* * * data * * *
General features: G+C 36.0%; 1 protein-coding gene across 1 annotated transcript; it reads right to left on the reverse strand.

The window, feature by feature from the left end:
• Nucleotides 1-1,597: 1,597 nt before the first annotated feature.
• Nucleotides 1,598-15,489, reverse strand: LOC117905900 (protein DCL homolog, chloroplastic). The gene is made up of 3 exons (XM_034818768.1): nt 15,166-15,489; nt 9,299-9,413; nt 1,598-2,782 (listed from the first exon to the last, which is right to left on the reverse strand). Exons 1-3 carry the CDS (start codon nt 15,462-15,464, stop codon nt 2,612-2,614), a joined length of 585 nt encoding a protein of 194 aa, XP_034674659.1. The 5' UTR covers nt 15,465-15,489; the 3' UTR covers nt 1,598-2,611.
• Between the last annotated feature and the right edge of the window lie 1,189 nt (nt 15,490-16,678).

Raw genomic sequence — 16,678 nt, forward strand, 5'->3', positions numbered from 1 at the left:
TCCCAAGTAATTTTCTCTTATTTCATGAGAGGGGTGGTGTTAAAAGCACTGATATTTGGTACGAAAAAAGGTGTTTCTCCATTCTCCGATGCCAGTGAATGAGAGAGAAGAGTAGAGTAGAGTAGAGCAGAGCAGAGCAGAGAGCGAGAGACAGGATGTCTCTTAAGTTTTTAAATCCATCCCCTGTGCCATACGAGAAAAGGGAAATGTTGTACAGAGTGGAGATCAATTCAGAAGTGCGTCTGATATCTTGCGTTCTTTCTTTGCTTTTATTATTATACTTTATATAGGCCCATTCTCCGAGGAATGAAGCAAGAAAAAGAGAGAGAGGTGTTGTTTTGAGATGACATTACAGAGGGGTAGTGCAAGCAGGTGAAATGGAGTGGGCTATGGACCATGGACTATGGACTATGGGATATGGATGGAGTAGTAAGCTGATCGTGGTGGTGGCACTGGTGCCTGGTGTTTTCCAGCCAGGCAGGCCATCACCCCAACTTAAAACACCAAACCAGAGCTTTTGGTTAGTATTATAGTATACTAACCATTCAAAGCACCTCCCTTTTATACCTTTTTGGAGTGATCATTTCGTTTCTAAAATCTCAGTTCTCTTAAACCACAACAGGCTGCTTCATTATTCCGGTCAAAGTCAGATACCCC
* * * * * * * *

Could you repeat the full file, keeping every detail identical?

General features: G+C 36.0%; 1 protein-coding gene across 1 annotated transcript; it reads right to left on the reverse strand.

The window, feature by feature from the left end:
• Nucleotides 1-1,597: 1,597 nt before the first annotated feature.
• Nucleotides 1,598-15,489, reverse strand: LOC117905900 (protein DCL homolog, chloroplastic). The gene is made up of 3 exons (XM_034818768.1): nt 15,166-15,489; nt 9,299-9,413; nt 1,598-2,782 (listed from the first exon to the last, which is right to left on the reverse strand). Exons 1-3 carry the CDS (start codon nt 15,462-15,464, stop codon nt 2,612-2,614), a joined length of 585 nt encoding a protein of 194 aa, XP_034674659.1. The 5' UTR covers nt 15,465-15,489; the 3' UTR covers nt 1,598-2,611.
• Between the last annotated feature and the right edge of the window lie 1,189 nt (nt 15,490-16,678).

Raw genomic sequence — 16,678 nt, forward strand, 5'->3', positions numbered from 1 at the left:
TCCCAAGTAATTTTCTCTTATTTCATGAGAGGGGTGGTGTTAAAAGCACTGATATTTGGTACGAAAAAAGGTGTTTCTCCATTCTCCGATGCCAGTGAATGAGAGAGAAGAGTAGAGTAGAGTAGAGCAGAGCAGAGCAGAGAGCGAGAGACAGGATGTCTCTTAAGTTTTTAAATCCATCCCCTGTGCCATACGAGAAAAGGGAAATGTTGTACAGAGTGGAGATCAATTCAGAAGTGCGTCTGATATCTTGCGTTCTTTCTTTGCTTTTATTATTATACTTTATATAGGCCCATTCTCCGAGGAATGAAGCAAGAAAAAGAGAGAGAGGTGTTGTTTTGAGATGACATTACAGAGGGGTAGTGCAAGCAGGTGAAATGGAGTGGGCTATGGACCATGGACTATGGACTATGGGATATGGATGGAGTAGTAAGCTGATCGTGGTGGTGGCACTGGTGCCTGGTGTTTTCCAGCCAGGCAGGCCATCACCCCAACTTAAAACACCAAACCAGAGCTTTTGGTTAGTATTATAGTATACTAACCATTCAAAGCACCTCCCTTTTATACCTTTTTGGAGTGATCATTTCGTTTCTAAAATCTCAGTTCTCTTAAACCACAACAGGCTGCTTCATTATTCCGGTCAAAGTCAGATACCCC